Characteristics of Bowie Knives

Nov 16 08:31 2009 Dave Sabot Print This Article

Knives have always played a prominent role in human affairs. From the first flint knife blade to today's carbon steel weapons, the knife has a long and illustrious history.

However,Guest Posting few types of knives have ever matched the mystique, mystery and magic commanded by the Bowie knife. You'll find that this legendary weapon has spawned numerous modern derivatives, some so altered that they can scarcely be recognized as Bowie knives. What qualifies a knife to claim such heritage? Actually, this can be a sticky question to answer.

Actually, Bowie knives got started in Louisiana. The first one was actually commissioned by James Bowie's brother, Rezin. The original knife was a little over 9 inches long (blade length), had no cross guards and did not have the clipped point that is such a hallmark of Bowie knives today. The next version of the knife differed slightly. In fact, the number of versions between the knife commissioned by Rezin and what you would recognize today as a Bowie knife are truly not known. What is know is that James Bowie eventually commissioned a blacksmith by the name of James Black to create a knife based off a wooden version that Bowie had made. The result was unique.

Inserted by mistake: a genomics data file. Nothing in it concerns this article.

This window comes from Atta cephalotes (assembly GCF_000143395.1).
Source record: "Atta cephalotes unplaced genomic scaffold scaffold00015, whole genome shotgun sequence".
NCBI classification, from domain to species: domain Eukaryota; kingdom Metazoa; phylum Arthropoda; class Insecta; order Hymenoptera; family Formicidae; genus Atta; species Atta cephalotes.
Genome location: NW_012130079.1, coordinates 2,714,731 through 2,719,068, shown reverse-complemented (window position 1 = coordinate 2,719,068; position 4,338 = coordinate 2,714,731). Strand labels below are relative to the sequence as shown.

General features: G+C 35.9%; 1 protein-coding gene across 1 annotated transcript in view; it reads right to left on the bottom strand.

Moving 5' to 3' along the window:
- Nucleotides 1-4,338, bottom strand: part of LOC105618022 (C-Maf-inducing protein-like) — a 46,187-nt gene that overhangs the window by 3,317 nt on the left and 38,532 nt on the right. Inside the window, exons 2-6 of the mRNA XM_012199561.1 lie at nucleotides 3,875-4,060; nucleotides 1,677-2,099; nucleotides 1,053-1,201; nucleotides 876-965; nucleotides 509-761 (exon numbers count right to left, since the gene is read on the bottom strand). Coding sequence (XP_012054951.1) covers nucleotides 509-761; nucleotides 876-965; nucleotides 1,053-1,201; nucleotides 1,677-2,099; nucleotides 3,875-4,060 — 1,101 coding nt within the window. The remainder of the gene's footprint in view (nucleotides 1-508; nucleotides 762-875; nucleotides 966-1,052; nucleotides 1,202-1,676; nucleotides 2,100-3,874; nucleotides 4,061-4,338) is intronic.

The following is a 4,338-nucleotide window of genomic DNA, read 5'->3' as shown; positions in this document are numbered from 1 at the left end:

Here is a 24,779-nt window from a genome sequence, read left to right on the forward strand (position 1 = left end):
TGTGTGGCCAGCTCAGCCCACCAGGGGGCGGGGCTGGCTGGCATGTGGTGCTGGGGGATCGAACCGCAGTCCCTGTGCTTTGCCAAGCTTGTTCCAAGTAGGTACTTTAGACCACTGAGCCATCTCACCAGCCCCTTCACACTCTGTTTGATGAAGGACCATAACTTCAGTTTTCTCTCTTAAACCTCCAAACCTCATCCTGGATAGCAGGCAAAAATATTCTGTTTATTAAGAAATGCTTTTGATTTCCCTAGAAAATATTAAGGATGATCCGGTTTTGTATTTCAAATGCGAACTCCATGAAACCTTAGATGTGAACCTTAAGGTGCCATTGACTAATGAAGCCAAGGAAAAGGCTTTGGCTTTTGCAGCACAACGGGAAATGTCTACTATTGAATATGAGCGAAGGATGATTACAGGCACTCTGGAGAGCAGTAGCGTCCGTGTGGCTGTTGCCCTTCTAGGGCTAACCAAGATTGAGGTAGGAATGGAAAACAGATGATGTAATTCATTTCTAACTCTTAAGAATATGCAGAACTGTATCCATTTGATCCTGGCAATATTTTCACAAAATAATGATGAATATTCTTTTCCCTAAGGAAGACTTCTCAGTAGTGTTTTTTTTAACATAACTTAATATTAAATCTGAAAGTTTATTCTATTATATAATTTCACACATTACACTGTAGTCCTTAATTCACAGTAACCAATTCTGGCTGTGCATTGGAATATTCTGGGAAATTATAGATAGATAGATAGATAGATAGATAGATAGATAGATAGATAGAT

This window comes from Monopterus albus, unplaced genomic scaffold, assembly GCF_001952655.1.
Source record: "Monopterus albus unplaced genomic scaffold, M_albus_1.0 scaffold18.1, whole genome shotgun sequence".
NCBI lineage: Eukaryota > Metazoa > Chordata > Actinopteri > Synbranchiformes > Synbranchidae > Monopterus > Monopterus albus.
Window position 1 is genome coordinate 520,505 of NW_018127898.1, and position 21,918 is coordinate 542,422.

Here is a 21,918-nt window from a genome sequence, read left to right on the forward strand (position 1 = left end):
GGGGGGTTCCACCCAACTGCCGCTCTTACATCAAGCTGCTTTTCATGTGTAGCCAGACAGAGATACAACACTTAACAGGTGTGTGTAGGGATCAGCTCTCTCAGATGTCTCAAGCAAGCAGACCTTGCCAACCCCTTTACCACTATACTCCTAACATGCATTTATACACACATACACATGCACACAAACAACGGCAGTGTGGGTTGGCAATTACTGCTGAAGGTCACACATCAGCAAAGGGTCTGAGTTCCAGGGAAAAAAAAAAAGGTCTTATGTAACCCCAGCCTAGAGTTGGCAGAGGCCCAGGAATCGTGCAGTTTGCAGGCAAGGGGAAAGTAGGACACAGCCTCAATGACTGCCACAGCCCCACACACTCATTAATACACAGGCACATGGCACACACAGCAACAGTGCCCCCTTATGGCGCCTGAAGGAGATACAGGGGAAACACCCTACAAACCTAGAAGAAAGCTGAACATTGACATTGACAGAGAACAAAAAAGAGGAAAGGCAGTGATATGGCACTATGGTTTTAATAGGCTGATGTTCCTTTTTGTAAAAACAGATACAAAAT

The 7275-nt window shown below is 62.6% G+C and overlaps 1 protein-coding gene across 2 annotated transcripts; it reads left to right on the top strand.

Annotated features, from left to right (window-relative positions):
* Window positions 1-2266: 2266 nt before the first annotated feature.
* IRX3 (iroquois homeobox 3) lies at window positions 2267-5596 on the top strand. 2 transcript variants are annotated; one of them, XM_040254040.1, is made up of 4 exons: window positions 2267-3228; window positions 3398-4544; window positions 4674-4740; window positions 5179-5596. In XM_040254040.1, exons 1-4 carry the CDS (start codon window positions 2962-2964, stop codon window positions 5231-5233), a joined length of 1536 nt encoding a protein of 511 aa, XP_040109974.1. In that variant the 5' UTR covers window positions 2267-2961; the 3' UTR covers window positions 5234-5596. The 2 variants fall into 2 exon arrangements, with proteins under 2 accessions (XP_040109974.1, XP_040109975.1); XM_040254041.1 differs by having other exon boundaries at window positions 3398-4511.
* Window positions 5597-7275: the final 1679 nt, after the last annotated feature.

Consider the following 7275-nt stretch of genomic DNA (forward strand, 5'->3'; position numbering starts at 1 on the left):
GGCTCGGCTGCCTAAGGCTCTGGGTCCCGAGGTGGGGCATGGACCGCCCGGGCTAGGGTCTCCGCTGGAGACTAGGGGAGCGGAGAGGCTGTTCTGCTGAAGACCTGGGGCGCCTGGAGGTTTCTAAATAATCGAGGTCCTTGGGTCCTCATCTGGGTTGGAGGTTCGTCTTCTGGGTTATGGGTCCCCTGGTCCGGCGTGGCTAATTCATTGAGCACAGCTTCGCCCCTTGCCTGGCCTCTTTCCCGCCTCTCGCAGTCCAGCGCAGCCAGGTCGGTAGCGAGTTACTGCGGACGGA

The "original" or "true" Bowie knife today is actually based on the "Sheffield" Bowie, which differs from the version used by James Bowie at the Alamo. Today's version has a much less pronounced clip at the front, with a longer, though shallower, curve leading from the tip of the point to the top of the spine. The knives are also usually thinner than the one that James Black produced and the false edge is usually sharpened (though not always).

The tip of a Bowie knife is a special case. All knives tied to this particular heritage should have a clipped point. That is, the point of the knife should be located well below the spine of the blade and should connect with the spine via a curve that runs back toward the hilt and up to the spine. Any knife that does not have a clipped point should not be considered a Bowie knife (even though some very early versions of the original did not have this feature). The false edge of the tip can be sharpened or left blunt (sharpened edges indicate that the knife is a Sheffield Bowie).

Obviously, determining what is a real Bowie and what is not can be a complicated process; however, let your own preferences be your guide. If you purchase a Rambo-style knife and feel that it qualifies, then that should be good enough.

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About Article Author

Dave Sabot
Dave Sabot

Dave Sabot is the owner of an online bowie hunting knife store featuring Cold Steel bowie knifes. Additionally, Dave is also the President of a specialty lighters store.

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